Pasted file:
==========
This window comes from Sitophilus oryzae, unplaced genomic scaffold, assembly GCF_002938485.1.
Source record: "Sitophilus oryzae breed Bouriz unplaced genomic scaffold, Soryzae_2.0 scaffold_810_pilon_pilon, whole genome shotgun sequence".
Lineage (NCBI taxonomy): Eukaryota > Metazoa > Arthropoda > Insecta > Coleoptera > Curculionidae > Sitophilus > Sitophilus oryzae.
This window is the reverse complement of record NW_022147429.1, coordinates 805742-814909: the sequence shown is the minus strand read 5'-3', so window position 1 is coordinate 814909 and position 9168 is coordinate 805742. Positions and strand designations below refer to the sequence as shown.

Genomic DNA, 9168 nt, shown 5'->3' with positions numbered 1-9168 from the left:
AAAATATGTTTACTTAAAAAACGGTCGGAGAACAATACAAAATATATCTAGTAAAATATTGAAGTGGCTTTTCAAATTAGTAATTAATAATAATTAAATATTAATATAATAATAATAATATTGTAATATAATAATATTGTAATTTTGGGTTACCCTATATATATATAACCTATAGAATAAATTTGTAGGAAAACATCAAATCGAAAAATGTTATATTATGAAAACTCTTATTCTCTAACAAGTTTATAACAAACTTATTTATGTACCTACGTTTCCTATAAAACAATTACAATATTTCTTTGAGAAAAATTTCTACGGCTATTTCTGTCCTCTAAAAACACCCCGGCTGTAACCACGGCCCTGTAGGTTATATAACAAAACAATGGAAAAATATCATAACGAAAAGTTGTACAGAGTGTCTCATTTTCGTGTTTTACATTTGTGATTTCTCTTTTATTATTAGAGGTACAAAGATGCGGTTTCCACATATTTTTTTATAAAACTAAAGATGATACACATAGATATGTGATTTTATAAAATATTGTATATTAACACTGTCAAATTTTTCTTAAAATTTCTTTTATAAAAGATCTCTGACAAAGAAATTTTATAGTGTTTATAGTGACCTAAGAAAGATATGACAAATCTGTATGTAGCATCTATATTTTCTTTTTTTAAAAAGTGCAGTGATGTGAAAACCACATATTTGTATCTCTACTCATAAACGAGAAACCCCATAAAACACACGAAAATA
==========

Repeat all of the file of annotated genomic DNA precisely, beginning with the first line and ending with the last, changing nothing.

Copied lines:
This window comes from Sitophilus oryzae, unplaced genomic scaffold, assembly GCF_002938485.1.
Source record: "Sitophilus oryzae breed Bouriz unplaced genomic scaffold, Soryzae_2.0 scaffold_810_pilon_pilon, whole genome shotgun sequence".
Lineage (NCBI taxonomy): Eukaryota > Metazoa > Arthropoda > Insecta > Coleoptera > Curculionidae > Sitophilus > Sitophilus oryzae.
This window is the reverse complement of record NW_022147429.1, coordinates 805742-814909: the sequence shown is the minus strand read 5'-3', so window position 1 is coordinate 814909 and position 9168 is coordinate 805742. Positions and strand designations below refer to the sequence as shown.

Genomic DNA, 9168 nt, shown 5'->3' with positions numbered 1-9168 from the left:
AAAATATGTTTACTTAAAAAACGGTCGGAGAACAATACAAAATATATCTAGTAAAATATTGAAGTGGCTTTTCAAATTAGTAATTAATAATAATTAAATATTAATATAATAATAATAATATTGTAATATAATAATATTGTAATTTTGGGTTACCCTATATATATATAACCTATAGAATAAATTTGTAGGAAAACATCAAATCGAAAAATGTTATATTATGAAAACTCTTATTCTCTAACAAGTTTATAACAAACTTATTTATGTACCTACGTTTCCTATAAAACAATTACAATATTTCTTTGAGAAAAATTTCTACGGCTATTTCTGTCCTCTAAAAACACCCCGGCTGTAACCACGGCCCTGTAGGTTATATAACAAAACAATGGAAAAATATCATAACGAAAAGTTGTACAGAGTGTCTCATTTTCGTGTTTTACATTTGTGATTTCTCTTTTATTATTAGAGGTACAAAGATGCGGTTTCCACATATTTTTTTATAAAACTAAAGATGATACACATAGATATGTGATTTTATAAAATATTGTATATTAACACTGTCAAATTTTTCTTAAAATTTCTTTTATAAAAGATCTCTGACAAAGAAATTTTATAGTGTTTATAGTGACCTAAGAAAGATATGACAAATCTGTATGTAGCATCTATATTTTCTTTTTTTAAAAAGTGCAGTGATGTGAAAACCACATATTTGTATCTCTACTCATAAACGAGAAACCCCATAAAACACACGAAAATA